As we approach Hallowe’en, our minds are turning to the more spooky research that goes on here in the Department of English Literature. In this short article, one of our PhD students, Verity Burke, explores the connections between one of the nineteenth century’s most celebrated Gothic novels, Bram Stoker’s Dracula, and the murders committed by the infamous criminal, Jack the Ripper. As well as giving us food for thought this Hallowe’en, Verity’s article shows how research in our Department shines new light on well-known literary texts. By comparing Dracula with contemporary texts about crime and medicine, Verity demonstrates the connections between imaginative fiction and other kinds of writing that are not conventionally thought of as ‘literary’.
The Influence of Jack the Ripper on Bram Stoker’s Dracula
Jack the Ripper and Dracula may not be two names that are immediately paired, but it’s surprising that the similarities between the two haven’t been more closely observed. Bram Stoker’s announcement that Dracula’s crimes, which ‘seemed to originate from the same source and cause as much revulsion as the infamous murders of Jack the Ripper’ certainly suggests that although Stoker may not have deliberately sought out the figure of the Ripper in the research and planning of his novel, the shadow of Jack’s crimes permeated his consciousness.
Newspaper coverage of the Ripper’s crimes also suggests a relationship between the gothic villain and the serial killer. Articles in the press proclaimed that:
London lies to-day under the spell of a great terror. A nameless reprobate – half beast, half man – is at large … The ghoul-like creature who stalks through the streets of London … is simply drunk with blood, and he will have more.
The rhetoric of the press conveys the character of the Ripper through the language of Gothic cliché, setting a precedent for Dracula, and constructing a creature later echoed in the literal Gothicising of the Count himself. As well as the mutilation and sexualised attacks on the female body, the figure of Dracula invokes many of the contemporary preconceptions and legends that surrounded the Ripper: that he was a foreigner, a degenerate, a sexual maniac, or an aristocrat.
In order fully to understand the connections between Dracula and the Ripper murders, though, we need to remember that in the nineteenth century not everyone thought that Jack the Ripper’s crimes were an unutterable evil. Jack the Ripper’s killing was often seen as a ‘moral urge to purify the East End of … plague-bearing harpies’ – that is, diseased prostitutes – and Jack himself as a ‘crusader against the inherent vice assumed to be encapsulated in prostitutes rather than their clients.’ While Dracula represents the degenerately sexual nature of the murders, Dracula’s enemy, the benevolent Van Helsing, represents the more ‘moralistic’ aspects of the Ripper’s character. The concept of a respectable doctor who goes out at night to exterminate sinful prostitution becomes distorted in Van Helsing — a doctor who attempts to cure his patients of their vampiric sexuality through beheading them or stabbing them with a stake. As the Ripper murders revealed the fin-de-siècle fear of the predatory female, and the power evoked in controlling her body through violence, Dracula elicits and alters the figure of the Ripper through both of its protagonists to create a binary representation of the Ripper as both sexual monster, and moralistic doctor.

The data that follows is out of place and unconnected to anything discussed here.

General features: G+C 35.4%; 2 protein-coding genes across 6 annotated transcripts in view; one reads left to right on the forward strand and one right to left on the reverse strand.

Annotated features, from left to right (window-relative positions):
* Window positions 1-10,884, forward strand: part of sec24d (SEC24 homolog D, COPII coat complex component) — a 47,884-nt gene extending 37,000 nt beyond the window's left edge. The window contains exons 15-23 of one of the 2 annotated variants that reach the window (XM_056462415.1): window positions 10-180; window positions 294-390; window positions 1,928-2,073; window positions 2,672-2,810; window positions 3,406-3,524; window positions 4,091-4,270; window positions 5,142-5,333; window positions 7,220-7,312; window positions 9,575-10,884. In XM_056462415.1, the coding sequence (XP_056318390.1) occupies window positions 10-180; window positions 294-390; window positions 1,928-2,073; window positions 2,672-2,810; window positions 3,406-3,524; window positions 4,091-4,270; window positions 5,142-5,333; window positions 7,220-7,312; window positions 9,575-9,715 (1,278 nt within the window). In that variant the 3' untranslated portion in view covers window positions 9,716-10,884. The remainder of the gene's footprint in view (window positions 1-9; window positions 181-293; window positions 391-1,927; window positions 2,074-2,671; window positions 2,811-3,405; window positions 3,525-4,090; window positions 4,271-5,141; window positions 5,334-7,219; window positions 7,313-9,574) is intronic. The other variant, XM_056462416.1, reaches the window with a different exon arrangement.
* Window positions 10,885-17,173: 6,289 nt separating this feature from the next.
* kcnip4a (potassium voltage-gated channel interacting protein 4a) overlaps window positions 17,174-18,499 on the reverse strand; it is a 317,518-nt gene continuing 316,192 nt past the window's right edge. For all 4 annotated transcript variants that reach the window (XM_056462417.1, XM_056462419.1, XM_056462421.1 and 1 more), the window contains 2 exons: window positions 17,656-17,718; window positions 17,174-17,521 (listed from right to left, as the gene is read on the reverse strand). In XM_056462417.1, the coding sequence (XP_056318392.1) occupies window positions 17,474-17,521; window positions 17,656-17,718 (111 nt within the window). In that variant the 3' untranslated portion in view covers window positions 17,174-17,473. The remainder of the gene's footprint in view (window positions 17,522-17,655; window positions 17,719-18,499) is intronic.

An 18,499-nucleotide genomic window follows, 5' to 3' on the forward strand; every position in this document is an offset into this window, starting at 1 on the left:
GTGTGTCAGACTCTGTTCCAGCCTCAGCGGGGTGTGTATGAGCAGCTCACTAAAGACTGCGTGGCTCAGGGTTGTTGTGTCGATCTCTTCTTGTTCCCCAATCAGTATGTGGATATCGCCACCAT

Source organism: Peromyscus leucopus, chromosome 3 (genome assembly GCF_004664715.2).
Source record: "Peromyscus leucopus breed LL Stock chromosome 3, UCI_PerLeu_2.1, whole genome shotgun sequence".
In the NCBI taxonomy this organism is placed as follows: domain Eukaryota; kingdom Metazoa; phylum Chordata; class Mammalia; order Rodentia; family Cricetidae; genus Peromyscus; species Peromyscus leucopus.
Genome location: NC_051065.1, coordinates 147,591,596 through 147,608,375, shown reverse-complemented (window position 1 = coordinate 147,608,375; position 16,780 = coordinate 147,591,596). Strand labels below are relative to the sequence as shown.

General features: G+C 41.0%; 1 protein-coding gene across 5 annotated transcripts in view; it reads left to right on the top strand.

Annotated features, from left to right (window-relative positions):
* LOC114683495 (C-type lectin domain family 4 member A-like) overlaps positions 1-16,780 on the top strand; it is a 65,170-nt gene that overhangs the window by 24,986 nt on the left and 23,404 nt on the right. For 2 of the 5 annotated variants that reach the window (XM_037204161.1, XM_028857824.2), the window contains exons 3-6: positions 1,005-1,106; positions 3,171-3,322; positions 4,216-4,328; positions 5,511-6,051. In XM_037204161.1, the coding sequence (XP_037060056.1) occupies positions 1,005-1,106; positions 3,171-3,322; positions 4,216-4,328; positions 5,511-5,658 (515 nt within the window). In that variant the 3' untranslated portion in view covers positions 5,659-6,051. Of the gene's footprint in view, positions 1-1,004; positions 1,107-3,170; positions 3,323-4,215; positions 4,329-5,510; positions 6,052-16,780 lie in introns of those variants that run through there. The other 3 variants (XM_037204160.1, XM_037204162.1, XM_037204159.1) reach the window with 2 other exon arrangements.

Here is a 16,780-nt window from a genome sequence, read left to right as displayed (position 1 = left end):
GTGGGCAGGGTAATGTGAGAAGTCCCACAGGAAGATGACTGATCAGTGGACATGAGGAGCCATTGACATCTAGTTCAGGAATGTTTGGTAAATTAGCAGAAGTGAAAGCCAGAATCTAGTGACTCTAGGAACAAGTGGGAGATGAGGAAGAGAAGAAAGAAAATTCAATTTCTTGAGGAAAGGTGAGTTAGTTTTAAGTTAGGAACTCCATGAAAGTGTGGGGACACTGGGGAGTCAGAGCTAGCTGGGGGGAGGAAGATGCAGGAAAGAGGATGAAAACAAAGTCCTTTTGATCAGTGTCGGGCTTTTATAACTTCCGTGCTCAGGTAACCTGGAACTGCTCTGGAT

My PhD research focuses on the representation of the body across different media in the nineteenth century. I read scientific and medical texts alongside reportage from the popular press, to reveal how fiction influenced and was influenced by different kinds of literature. In particular I examine the way science and medicine were used to understand the body – forensics, surgery, anatomy and laboratory experiments.